It's probably one of the most detailed mirages you've ever heard of, true. But look how cleverly Thomas skirts around the issue by playing on one of the Hulk's lesser-known abilities:



Yet, amidst all of this friendliness and unprompted acceptance, and bustle of constant activity, one thing is still missing: friends, to interact with and idly spend time with. And no sooner does the thought occur to the Hulk than the wish comes true, in the form of a little girl--in a wheelchair, perhaps to accommodate the Hulk's wish that at least one of these friendly people would be still long enough to become his friend:



But a mirage usually ends when the physical attempts to merge with the illusion. And when the Hulk attempts to take the girl's hand, his own illusion begins to come to an end:




Any of us who might come across an oasis in the desert, only to draw closer and find out that the sun has been playing tricks on us, would understandably slump in disappointment and possibly despair at the revelation. But the Hulk isn't the slumping type, and reacts a little differently than you or I:




Thomas's story-within-a-story was an interesting diversion from the Hulk's continuity, as well as offering an intriguing look at how this creature of rage views a life free of anger and conflict, even in an environment which has arguably done the most to sustain those very things. With this latest "betrayal" of his trust, which would seem to put the nail in the coffin of just how inhospitable the desert is to the Hulk, you'd think it would be enough to make him start leaping away from the southwest without a backward glance.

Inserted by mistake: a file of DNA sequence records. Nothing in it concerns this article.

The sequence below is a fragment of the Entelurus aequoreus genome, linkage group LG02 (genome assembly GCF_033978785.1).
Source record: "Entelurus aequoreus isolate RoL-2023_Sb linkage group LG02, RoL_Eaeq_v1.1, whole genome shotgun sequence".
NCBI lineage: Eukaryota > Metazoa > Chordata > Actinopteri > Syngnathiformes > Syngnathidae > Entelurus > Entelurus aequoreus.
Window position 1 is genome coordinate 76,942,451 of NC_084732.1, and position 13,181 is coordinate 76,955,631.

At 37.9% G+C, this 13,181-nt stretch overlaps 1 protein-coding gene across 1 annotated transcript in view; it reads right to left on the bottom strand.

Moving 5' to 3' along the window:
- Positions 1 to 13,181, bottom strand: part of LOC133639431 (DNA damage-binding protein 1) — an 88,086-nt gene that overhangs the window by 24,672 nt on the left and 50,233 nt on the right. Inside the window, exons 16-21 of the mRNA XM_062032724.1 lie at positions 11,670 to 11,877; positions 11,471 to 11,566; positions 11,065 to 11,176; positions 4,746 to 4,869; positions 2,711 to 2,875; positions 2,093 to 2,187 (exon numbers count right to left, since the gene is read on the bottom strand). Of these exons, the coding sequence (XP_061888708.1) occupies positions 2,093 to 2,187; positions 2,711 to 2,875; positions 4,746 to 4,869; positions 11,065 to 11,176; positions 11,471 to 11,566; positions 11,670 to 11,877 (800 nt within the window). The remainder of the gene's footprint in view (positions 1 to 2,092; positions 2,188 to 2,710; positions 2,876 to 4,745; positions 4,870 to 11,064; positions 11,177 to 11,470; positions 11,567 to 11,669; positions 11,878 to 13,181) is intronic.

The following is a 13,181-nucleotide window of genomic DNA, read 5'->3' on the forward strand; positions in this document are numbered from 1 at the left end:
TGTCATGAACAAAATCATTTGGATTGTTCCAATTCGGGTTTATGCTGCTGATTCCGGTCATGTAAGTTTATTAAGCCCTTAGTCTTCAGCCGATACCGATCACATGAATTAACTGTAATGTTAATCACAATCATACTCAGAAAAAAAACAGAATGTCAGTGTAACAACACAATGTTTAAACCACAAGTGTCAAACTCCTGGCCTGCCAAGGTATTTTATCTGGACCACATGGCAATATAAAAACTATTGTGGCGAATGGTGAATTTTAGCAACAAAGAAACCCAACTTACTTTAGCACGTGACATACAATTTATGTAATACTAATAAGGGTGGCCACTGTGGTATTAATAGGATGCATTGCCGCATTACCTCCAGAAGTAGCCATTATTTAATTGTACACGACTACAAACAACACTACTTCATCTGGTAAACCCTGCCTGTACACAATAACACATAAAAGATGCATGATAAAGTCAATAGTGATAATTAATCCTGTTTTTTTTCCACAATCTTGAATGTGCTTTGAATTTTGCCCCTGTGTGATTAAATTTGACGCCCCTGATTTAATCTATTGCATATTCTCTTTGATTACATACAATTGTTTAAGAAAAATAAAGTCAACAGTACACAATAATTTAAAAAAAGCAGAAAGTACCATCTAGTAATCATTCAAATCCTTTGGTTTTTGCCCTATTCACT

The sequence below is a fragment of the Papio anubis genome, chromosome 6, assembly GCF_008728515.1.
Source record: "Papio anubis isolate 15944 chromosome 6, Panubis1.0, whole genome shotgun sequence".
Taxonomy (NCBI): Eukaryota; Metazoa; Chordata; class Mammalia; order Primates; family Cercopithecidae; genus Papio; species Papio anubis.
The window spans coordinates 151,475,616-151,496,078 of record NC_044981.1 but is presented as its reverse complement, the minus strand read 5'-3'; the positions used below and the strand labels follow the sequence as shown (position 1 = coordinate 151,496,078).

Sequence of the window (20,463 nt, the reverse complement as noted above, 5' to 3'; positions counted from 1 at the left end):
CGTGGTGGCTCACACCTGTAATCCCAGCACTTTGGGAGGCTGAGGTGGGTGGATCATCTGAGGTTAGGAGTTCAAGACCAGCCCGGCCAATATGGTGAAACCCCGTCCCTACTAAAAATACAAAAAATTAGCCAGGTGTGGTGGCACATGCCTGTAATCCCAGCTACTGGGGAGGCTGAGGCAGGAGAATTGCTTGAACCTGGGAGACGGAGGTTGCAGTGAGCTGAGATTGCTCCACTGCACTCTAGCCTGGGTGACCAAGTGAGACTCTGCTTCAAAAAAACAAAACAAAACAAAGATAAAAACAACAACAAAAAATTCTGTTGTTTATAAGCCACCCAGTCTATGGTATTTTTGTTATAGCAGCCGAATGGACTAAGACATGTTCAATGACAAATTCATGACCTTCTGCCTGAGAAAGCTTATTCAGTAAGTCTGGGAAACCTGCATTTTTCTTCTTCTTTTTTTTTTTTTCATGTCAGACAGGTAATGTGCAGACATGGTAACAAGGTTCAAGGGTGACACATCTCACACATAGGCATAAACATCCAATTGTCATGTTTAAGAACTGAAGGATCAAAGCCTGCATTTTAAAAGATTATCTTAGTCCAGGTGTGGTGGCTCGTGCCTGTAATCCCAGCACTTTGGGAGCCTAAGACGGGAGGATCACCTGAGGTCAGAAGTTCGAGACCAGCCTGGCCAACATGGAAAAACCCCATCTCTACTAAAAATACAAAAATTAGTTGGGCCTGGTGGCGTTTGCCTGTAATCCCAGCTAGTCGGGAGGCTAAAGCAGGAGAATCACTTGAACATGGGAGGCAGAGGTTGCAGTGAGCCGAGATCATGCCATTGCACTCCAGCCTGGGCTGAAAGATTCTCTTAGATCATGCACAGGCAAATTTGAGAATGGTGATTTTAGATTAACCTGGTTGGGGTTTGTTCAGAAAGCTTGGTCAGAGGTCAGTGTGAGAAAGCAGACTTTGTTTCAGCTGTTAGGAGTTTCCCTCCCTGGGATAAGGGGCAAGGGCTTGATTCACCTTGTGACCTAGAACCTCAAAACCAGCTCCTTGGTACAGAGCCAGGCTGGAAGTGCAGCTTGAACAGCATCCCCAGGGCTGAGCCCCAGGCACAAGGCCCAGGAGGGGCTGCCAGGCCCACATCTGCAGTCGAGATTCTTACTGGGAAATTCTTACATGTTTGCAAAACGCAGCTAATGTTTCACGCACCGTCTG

Yet that's probably asking too much of this stand-alone story, which seems confined to its singular focus of exploring the Hulk's idea of happiness and contentment. Also, when you think about it, the desert probably offers the Hulk his best option for both isolation and avoiding pursuit. It's not like he has the ability to run down a mental checklist of locations on the planet where he could successfully lie low; in his case, it's strictly potluck, where he has to make the best of wherever he ends up. So where does he go, if he leaves the desert? Where would he not be hunted--where would he be accepted? As this story may have demonstrated, perhaps the Hulk himself doesn't really believe such a place exists.


2 comments:

Kid said...

A great little story. Thomas is a good writer, 'though I was less impressed by his Thor stories inspired by Operas and what-not.

Comicsfan said...

There are certainly writers who at times go too far off the beaten path when they roll up their sleeves and decide to write an "epic" story, and that Thor tale you mention is an excellent example of Thomas going way off track (with other scripters having the dubious honor of having to connect all the dots at the end and pull--or rather squeeze--the whole thing together). The Kree/Skrull war story that he authored is the best example I can think of as far as the ideal length of such an involved story. Eight issues is more than enough room to tell a dramatic story on that scale, IMO.